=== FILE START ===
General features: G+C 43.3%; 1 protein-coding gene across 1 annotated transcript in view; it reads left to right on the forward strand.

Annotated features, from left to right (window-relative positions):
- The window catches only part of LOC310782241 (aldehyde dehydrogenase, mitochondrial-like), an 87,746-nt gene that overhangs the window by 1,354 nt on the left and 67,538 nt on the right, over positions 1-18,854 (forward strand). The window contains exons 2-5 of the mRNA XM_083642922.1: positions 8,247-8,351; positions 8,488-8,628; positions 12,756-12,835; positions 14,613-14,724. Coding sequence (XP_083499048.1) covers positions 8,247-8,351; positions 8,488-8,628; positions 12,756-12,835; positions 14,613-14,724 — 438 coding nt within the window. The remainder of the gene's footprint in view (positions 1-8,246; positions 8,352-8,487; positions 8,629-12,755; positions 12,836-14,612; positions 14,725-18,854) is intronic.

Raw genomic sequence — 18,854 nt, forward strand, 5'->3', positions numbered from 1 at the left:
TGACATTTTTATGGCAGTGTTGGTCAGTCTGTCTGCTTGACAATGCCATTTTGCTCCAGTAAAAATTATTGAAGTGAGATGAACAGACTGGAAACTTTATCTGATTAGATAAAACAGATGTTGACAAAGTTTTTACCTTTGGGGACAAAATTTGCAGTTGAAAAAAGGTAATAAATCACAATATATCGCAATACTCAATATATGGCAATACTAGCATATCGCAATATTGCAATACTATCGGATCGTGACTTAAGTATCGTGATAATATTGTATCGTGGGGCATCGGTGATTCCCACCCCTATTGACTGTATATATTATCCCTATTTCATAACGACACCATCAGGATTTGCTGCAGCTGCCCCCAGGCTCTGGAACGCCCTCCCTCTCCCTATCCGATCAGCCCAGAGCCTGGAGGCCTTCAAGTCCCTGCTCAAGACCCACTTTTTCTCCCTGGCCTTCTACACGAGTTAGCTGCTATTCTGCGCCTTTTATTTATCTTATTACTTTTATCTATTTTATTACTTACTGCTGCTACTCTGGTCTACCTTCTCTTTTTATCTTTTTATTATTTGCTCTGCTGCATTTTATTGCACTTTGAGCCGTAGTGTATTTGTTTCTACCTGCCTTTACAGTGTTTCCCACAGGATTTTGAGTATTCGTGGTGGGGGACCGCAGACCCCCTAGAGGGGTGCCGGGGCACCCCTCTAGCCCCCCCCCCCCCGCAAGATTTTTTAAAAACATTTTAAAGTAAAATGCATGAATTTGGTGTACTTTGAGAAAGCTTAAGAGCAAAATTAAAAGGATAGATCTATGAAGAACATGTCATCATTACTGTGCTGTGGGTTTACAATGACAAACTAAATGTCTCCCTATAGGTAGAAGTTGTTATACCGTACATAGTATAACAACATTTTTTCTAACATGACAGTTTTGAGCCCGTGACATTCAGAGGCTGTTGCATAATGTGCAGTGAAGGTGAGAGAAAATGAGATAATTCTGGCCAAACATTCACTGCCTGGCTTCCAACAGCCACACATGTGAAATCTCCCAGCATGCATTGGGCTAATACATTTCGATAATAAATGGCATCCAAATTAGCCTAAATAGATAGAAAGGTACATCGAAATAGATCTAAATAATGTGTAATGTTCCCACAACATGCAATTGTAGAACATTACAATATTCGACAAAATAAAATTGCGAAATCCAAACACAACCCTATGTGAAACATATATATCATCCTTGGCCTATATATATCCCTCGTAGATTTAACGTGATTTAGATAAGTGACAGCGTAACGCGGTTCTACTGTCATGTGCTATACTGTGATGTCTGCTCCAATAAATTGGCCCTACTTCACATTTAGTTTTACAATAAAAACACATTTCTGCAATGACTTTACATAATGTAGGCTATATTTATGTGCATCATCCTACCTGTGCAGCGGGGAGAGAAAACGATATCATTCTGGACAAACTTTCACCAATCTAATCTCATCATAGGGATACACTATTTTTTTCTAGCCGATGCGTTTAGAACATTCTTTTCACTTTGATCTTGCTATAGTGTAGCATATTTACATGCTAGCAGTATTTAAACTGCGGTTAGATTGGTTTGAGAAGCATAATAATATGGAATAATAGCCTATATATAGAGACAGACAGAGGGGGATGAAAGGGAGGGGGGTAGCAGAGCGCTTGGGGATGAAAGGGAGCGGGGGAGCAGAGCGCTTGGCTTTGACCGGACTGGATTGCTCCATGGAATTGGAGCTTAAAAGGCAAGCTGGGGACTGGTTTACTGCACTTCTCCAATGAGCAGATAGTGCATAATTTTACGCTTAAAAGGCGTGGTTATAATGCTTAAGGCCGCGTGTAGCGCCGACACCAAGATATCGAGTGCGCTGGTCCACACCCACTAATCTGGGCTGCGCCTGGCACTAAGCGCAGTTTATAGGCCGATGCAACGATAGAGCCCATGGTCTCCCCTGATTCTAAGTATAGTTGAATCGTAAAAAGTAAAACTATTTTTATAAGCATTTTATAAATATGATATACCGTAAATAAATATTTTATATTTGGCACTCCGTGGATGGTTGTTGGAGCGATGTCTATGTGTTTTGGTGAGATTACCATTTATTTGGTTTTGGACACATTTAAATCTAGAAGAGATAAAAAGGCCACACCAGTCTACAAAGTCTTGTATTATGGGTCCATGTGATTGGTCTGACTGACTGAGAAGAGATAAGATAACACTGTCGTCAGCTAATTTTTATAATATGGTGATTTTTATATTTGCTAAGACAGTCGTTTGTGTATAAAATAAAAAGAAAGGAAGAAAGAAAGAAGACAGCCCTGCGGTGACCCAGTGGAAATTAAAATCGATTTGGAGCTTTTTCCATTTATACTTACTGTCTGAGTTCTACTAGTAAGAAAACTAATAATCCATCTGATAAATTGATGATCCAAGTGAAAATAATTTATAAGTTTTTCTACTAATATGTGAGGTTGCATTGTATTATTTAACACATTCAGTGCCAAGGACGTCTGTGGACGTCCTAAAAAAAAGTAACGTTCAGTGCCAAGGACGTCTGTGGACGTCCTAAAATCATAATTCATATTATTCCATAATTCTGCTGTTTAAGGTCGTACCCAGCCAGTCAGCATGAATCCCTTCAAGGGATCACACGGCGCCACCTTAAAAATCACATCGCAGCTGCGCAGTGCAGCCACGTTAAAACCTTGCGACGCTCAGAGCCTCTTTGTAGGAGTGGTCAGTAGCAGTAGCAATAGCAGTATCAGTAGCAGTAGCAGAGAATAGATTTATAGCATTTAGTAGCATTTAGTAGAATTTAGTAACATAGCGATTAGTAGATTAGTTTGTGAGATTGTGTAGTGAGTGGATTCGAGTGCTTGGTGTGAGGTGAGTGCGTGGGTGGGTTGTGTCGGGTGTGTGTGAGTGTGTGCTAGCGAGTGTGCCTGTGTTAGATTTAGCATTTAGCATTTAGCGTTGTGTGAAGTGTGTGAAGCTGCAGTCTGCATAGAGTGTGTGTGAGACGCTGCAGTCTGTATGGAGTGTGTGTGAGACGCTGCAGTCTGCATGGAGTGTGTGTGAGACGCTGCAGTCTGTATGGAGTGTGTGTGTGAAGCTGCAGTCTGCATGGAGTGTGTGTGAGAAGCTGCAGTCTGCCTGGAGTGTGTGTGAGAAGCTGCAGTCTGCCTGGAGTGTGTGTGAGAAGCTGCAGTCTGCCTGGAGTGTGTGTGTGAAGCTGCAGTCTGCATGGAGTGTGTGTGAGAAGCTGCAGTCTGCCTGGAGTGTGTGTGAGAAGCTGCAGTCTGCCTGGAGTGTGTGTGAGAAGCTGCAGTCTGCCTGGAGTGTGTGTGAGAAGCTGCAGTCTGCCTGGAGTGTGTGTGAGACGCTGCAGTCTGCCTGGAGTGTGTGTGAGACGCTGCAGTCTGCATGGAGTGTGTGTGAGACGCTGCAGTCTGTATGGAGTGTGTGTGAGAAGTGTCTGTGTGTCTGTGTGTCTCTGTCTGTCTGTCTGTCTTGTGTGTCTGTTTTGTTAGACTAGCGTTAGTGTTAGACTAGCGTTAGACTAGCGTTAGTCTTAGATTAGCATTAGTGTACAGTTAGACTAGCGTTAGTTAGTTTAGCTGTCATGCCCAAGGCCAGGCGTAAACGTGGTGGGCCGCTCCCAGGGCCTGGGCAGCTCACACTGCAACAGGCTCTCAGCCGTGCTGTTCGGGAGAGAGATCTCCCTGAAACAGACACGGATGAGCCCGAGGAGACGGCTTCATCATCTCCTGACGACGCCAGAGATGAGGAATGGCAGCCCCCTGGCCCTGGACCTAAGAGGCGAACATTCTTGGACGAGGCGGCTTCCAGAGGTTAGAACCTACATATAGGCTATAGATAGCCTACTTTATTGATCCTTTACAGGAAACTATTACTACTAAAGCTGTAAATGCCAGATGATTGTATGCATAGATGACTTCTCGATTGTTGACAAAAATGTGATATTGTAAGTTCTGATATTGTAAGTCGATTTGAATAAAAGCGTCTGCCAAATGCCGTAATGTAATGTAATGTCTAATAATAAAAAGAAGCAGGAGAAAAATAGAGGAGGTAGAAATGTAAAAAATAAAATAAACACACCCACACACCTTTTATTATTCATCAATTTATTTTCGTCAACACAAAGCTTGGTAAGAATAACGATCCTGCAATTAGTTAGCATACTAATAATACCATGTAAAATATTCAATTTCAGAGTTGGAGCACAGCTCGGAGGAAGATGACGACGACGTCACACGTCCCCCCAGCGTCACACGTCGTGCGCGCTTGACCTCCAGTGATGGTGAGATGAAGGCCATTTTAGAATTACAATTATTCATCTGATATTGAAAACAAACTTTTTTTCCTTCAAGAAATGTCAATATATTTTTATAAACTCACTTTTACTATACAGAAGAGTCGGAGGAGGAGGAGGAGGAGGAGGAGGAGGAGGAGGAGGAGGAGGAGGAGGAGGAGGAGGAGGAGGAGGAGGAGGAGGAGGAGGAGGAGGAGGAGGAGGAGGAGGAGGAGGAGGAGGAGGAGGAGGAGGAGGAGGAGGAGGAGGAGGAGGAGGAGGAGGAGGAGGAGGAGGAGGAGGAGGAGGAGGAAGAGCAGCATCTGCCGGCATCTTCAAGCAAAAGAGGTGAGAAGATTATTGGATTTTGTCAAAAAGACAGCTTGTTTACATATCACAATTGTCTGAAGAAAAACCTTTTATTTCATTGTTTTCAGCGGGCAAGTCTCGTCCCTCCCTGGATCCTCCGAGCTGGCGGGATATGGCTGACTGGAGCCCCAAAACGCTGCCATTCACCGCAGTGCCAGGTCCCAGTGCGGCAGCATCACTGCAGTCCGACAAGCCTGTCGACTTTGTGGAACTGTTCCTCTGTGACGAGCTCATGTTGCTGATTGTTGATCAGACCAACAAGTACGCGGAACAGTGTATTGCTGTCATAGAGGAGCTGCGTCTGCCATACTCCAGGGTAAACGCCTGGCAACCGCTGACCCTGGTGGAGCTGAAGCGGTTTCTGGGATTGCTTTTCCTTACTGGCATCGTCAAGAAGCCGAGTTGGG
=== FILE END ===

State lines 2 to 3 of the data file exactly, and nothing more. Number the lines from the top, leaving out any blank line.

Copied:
Annotated features, from left to right (window-relative positions):
- The window catches only part of LOC310782241 (aldehyde dehydrogenase, mitochondrial-like), an 87,746-nt gene that overhangs the window by 1,354 nt on the left and 67,538 nt on the right, over positions 1-18,854 (forward strand). The window contains exons 2-5 of the mRNA XM_083642922.1: positions 8,247-8,351; positions 8,488-8,628; positions 12,756-12,835; positions 14,613-14,724. Coding sequence (XP_083499048.1) covers positions 8,247-8,351; positions 8,488-8,628; positions 12,756-12,835; positions 14,613-14,724 — 438 coding nt within the window. The remainder of the gene's footprint in view (positions 1-8,246; positions 8,352-8,487; positions 8,629-12,755; positions 12,836-14,612; positions 14,725-18,854) is intronic.